• Implement a tiered licensing system (GDL). The American Academy of Pediatrics (AAP) policy statement, The Teen Driver, recommends that teens wait to receive an unrestricted license until they are eighteen or until they have been driving for at least two years while under adult supervision. This is even though many states permit boys and girls to get licenses as young as sixteen. According to the CDC, more thorough GDL programs have been linked to decreases in fatal crashes and overall crashes among 16-year-old drivers.

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  • As part of a tiered licensing system, several states have also incorporated a middle step. New drivers who successfully complete the road test must be at least sixteen years old (the minimum age and the limits vary by state). They may operate the vehicle on their own during the day for the next year. However, after it becomes dark, they must have one other licensed adult in the car. If they don’t have any moving offences or car accidents on their record after their probationary time is out, they are given a full license. Teenage drivers and passengers are more likely to be in accidents, according to research. Some graduated programs include age restrictions for new drivers under the age of 18.
  • You can start your own program for your teen and family without having to wait for your state to approve a graduated licensing statute. Depending on how your kid is driving, you may decide to shorten the probationary period from the standard twelve months to six months or extend it from the standard six months to twelve months for your teen. Give your teen driving privileges at a rate you believe they can handle.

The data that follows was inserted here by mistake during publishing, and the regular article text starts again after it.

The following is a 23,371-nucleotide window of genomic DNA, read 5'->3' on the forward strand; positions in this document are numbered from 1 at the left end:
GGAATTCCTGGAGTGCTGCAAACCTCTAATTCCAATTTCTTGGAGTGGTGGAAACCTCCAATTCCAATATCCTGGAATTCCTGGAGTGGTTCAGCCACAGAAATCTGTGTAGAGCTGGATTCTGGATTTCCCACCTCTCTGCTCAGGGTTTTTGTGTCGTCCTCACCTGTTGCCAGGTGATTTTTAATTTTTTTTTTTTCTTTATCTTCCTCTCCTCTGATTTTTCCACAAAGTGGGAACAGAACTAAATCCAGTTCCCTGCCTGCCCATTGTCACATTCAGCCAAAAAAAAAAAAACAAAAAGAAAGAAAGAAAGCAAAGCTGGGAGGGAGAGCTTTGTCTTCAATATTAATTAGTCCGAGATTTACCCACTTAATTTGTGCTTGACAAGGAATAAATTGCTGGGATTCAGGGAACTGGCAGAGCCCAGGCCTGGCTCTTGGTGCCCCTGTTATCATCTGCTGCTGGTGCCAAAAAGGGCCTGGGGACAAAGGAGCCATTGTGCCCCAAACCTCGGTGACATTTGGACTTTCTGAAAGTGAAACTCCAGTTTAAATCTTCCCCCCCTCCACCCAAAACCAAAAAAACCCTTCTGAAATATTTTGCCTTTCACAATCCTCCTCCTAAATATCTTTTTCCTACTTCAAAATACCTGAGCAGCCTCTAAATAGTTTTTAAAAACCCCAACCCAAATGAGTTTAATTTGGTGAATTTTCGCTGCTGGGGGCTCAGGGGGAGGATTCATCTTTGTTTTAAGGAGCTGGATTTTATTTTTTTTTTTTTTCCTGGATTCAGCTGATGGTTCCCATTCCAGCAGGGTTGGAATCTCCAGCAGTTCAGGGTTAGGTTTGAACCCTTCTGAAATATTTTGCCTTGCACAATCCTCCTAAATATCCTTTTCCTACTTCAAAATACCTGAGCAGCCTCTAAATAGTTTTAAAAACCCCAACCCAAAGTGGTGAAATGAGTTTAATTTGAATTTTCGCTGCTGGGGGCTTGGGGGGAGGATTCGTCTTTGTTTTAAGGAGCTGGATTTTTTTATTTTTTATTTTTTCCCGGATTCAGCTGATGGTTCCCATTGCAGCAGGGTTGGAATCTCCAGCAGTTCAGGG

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  • Spend an afternoon showing your child how to perform standard auto maintenance, including checking the oil and transmission fluid, the windshield-wiper fluid, the water level in the battery, and the air pressure in the tires. Show the person how to fix a flat tire as well. If you have the money, you might choose to join an auto club that offers road service.
  • Make sure that your child’s car complies with all safety requirements. Although saving money to purchase a car is a noble ambition for a teenager, “beaters” might not be as safe as more recent models with contemporary safety measures.

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  • Adolescents should ideally only operate full-size or mid-size air-bag-equipped vehicles. Larger vehicles provide greater collision protection. Stay away from fast, slick cars that can encourage teenagers to speed. Teens shouldn’t often drive sport utility vehicles either because of their higher centers of gravity, which make them less stable and more likely to roll over. Installing a heavy-duty roll bar will significantly increase their safety.
  • Lead by example. You provide a strong example for children as a parent.
  • Furthermore, drivers must always wear seat belts, avoid speeding, weaving in and out of traffic, driving while intoxicated, texting, using their phone to stream music, or erupting into fits of wrath because the car in front is moving slowly. Many states now prohibit drivers from using handheld phones and other forms of distraction while driving.